The Academy Awards According to Me
by The Beehive
The Academy Awards are a time to celebrate the year’s most uniquely challenging films, a delicate ensemble of messy failed attempts of the grandest spectacle and tiny indies that devastated audiences with emotional gusto and studio adventures that dared to dream beyond the boundaries of the megaplex.
At least, that’s what the Academy Awards would be if they didn’t suck fucking big time.
Instead, they’re a tepid mix of boring political wishy washiness, tarred and feathered into something a bunch of old white men can stick on a pedestal and feel proud to call their own. Sure, every so often something truly great like No Country for Old Men or Silence of the Lambs wins Best Picture. But the Best Picture category is mostly an enormous embarrassment. Look at all of the epic trash that’s won in the past few decades. You guys: We live in a world where Forrest Gump beat Pulp Fiction at the Oscars. Where The English Patient beat Fargo. WHERE SHAKESPEARE IN LOVE BEAT SAVING PRIVATE RYAN.
The acting categories can also be totally bunk and totally great in the same year, with equal measure. For every Sandra Bullock lifetime achievement award, there’s a Marion Cotillard “thank you life, thank you love” punch to the tear ducts. The year she won was the year Daniel Day Lewis, Tilda Swinton and Javier Bardem all took home acting trophies. Remember how great that was?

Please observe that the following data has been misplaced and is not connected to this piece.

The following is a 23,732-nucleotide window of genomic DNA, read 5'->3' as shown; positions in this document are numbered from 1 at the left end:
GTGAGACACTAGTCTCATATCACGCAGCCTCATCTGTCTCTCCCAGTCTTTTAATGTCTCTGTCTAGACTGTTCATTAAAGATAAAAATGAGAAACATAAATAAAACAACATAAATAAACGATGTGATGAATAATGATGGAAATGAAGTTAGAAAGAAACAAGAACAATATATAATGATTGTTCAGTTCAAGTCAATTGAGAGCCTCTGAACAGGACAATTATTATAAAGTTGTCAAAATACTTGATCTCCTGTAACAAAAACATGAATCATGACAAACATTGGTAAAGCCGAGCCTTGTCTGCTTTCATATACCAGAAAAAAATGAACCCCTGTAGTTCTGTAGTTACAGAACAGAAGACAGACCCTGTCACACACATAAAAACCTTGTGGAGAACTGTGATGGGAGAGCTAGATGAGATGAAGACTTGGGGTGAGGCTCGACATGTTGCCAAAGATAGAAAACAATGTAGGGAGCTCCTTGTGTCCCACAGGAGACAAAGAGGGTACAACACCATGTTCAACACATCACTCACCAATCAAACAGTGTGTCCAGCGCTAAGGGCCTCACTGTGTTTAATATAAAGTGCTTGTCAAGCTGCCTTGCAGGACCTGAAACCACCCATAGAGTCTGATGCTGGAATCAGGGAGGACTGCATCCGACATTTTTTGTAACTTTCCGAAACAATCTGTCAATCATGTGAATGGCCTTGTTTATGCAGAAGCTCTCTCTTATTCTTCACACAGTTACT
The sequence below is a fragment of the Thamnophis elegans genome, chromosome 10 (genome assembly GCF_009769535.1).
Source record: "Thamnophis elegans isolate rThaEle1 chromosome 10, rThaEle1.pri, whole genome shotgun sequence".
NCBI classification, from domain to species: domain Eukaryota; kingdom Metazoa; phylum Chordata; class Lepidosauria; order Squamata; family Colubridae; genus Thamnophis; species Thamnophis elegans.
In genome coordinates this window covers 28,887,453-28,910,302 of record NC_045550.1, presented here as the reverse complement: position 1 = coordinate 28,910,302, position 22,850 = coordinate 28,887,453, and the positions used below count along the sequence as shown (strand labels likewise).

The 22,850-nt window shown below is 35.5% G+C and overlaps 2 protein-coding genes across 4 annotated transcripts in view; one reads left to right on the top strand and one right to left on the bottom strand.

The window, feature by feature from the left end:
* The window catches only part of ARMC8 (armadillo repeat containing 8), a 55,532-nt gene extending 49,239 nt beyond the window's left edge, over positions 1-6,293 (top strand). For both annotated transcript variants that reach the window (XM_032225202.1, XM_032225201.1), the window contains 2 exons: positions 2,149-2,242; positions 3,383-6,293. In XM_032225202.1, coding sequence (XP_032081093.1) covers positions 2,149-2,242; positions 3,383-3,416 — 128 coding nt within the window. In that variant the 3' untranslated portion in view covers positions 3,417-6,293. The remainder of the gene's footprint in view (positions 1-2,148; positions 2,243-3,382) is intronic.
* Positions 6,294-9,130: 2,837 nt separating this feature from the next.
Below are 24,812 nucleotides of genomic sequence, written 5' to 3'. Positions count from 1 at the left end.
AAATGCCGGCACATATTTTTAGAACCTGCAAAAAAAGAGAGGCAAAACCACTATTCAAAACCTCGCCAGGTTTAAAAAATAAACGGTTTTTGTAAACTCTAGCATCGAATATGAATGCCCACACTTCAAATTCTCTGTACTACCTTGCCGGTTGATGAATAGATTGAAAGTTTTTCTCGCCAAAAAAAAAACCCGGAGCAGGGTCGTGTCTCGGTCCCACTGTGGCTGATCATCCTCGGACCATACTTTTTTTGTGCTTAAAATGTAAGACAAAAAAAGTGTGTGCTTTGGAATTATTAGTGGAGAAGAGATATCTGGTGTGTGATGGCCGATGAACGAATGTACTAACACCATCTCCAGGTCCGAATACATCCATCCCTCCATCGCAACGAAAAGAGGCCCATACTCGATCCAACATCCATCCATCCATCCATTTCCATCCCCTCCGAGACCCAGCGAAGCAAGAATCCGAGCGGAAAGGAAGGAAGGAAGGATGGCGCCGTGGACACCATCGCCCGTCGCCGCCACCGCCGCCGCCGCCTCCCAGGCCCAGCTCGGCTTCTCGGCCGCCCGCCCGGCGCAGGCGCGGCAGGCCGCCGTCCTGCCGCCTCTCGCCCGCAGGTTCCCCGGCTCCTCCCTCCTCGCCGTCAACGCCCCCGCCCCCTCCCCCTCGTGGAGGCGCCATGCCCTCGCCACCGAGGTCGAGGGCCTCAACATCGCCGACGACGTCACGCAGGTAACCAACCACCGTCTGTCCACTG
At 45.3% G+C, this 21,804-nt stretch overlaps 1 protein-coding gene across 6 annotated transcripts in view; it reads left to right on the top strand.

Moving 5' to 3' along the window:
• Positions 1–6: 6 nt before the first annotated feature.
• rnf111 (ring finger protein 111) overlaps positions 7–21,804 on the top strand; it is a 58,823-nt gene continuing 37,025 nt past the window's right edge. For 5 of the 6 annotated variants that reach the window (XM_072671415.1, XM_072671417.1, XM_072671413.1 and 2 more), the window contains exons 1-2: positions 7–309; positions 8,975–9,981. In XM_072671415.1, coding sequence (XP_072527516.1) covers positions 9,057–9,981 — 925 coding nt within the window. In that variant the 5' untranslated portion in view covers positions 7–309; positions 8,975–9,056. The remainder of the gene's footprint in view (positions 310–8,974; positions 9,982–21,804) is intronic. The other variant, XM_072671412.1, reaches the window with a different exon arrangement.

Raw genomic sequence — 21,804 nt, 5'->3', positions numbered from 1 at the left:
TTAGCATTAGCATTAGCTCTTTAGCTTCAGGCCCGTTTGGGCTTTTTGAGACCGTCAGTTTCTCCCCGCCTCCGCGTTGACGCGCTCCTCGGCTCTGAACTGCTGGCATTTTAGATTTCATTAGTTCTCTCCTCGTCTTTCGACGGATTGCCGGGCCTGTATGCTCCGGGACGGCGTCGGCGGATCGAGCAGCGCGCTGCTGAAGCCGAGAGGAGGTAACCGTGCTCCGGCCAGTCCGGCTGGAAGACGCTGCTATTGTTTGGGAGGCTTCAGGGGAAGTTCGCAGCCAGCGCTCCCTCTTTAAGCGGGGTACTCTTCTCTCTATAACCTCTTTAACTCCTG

But part of the fun of watching the Oscars is laughing at the terrible injustice. We take it so fucking personal in such a stupid, self-congratulatory way. Like how last year I swore to God on my life that I would walk out the door if Meryl Streep beat Viola Davis. And then she DID and I just sat there instead and kept watching because duh, I was never going to actually leave. I just wanted to make an unnecessary point!
So I decided to do the ultimate self-important film fan thing: I’m making my own Oscars goddammit. And here are the nominees:
* There are a smattering of films I have yet to see and are therefore eliminated from this post in the name of fairness. As much as I’d love to sing the praises of Amour, I have not seen it, and therefore cannot laud it. Same goes for The Sessions, Rust and Bone, The Impossible and Life of Pi.
- Zero Dark Thirty
- The Master
- Moonrise Kingdom
- Django Unchained
- The Cabin in the Woods
- Beasts of the Southern Wild
- Holy Motors
- The Perks of Being a Wallflower
- Les Miserables
Yeah I know, this list is probably crazy. But it doesn’t matter because I’m the Oscar dictator of my own Hollywood regime and what I say rules. And I declare Zero Dark Thirty the film of the year because, for me, it’s absolutely everything a Best Picture winner should be: broad, daring, harsh, real, important. It’s well-acted and well-realized, blending investigative journalism with cinematic storytelling in a way I’m not sure I’ve ever seen before. When it was over, I just sat there and sort of blinked for a while, and now I’m reading “No Easy Day” by Mark Owens and watching as many Osama bin Laden documentaries as I can get my grubby hands on. It had a real impact, is what I’m saying.